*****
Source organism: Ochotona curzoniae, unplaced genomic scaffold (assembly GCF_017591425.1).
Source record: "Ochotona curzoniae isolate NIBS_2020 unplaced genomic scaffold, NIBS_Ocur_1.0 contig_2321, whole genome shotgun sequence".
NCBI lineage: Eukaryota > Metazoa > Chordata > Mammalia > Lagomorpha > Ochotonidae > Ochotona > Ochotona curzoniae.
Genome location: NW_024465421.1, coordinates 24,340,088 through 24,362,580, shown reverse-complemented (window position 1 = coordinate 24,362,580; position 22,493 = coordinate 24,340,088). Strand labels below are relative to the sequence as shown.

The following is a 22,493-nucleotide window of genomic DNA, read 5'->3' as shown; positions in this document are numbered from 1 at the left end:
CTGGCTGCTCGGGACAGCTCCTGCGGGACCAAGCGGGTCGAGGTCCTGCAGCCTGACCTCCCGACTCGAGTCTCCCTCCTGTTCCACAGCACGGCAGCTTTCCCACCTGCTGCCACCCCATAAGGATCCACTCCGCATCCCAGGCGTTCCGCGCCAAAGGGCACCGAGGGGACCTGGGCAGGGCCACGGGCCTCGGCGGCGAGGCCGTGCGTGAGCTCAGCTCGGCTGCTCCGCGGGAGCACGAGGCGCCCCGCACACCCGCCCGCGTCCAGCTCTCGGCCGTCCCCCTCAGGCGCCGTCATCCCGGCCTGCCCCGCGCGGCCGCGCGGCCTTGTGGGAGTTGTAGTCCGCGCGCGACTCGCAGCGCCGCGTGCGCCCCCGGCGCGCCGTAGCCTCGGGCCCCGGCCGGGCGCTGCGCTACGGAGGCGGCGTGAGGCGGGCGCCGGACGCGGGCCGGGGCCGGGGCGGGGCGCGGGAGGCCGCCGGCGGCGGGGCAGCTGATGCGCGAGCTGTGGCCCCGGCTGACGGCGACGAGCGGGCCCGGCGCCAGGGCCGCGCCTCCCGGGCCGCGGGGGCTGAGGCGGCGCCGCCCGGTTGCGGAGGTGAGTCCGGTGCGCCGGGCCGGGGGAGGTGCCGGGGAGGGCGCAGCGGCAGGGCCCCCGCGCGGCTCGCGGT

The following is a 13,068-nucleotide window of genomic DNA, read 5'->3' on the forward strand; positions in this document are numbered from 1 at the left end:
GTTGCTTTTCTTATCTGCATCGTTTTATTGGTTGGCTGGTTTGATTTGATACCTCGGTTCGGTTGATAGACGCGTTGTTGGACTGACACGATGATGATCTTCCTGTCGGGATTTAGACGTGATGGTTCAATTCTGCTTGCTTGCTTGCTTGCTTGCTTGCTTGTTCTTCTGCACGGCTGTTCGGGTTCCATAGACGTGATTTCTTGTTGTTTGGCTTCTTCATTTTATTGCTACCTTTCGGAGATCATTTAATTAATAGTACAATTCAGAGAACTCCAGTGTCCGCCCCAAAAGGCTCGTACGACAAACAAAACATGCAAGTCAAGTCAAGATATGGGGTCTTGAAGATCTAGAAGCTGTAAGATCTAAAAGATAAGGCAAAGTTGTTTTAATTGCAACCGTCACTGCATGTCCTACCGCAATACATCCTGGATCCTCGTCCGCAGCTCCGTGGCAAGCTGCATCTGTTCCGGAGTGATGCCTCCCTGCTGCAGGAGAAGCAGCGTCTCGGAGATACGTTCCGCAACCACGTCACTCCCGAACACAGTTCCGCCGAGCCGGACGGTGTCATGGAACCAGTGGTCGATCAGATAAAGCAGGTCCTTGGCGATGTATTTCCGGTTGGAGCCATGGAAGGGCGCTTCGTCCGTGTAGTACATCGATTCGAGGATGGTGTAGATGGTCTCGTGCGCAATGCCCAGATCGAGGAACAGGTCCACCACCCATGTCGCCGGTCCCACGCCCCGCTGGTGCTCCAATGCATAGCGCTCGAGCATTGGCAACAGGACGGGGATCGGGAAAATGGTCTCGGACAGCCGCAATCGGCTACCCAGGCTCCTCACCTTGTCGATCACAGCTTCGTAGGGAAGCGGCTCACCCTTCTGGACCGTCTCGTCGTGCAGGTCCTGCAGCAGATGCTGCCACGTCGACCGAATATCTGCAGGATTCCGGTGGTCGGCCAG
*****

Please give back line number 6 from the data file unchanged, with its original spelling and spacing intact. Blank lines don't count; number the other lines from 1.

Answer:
CTGGCTGCTCGGGACAGCTCCTGCGGGACCAAGCGGGTCGAGGTCCTGCAGCCTGACCTCCCGACTCGAGTCTCCCTCCTGTTCCACAGCACGGCAGCTTTCCCACCTGCTGCCACCCCATAAGGATCCACTCCGCATCCCAGGCGTTCCGCGCCAAAGGGCACCGAGGGGACCTGGGCAGGGCCACGGGCCTCGGCGGCGAGGCCGTGCGTGAGCTCAGCTCGGCTGCTCCGCGGGAGCACGAGGCGCCCCGCACACCCGCCCGCGTCCAGCTCTCGGCCGTCCCCCTCAGGCGCCGTCATCCCGGCCTGCCCCGCGCGGCCGCGCGGCCTTGTGGGAGTTGTAGTCCGCGCGCGACTCGCAGCGCCGCGTGCGCCCCCGGCGCGCCGTAGCCTCGGGCCCCGGCCGGGCGCTGCGCTACGGAGGCGGCGTGAGGCGGGCGCCGGACGCGGGCCGGGGCCGGGGCGGGGCGCGGGAGGCCGCCGGCGGCGGGGCAGCTGATGCGCGAGCTGTGGCCCCGGCTGACGGCGACGAGCGGGCCCGGCGCCAGGGCCGCGCCTCCCGGGCCGCGGGGGCTGAGGCGGCGCCGCCCGGTTGCGGAGGTGAGTCCGGTGCGCCGGGCCGGGGGAGGTGCCGGGGAGGGCGCAGCGGCAGGGCCCCCGCGCGGCTCGCGGT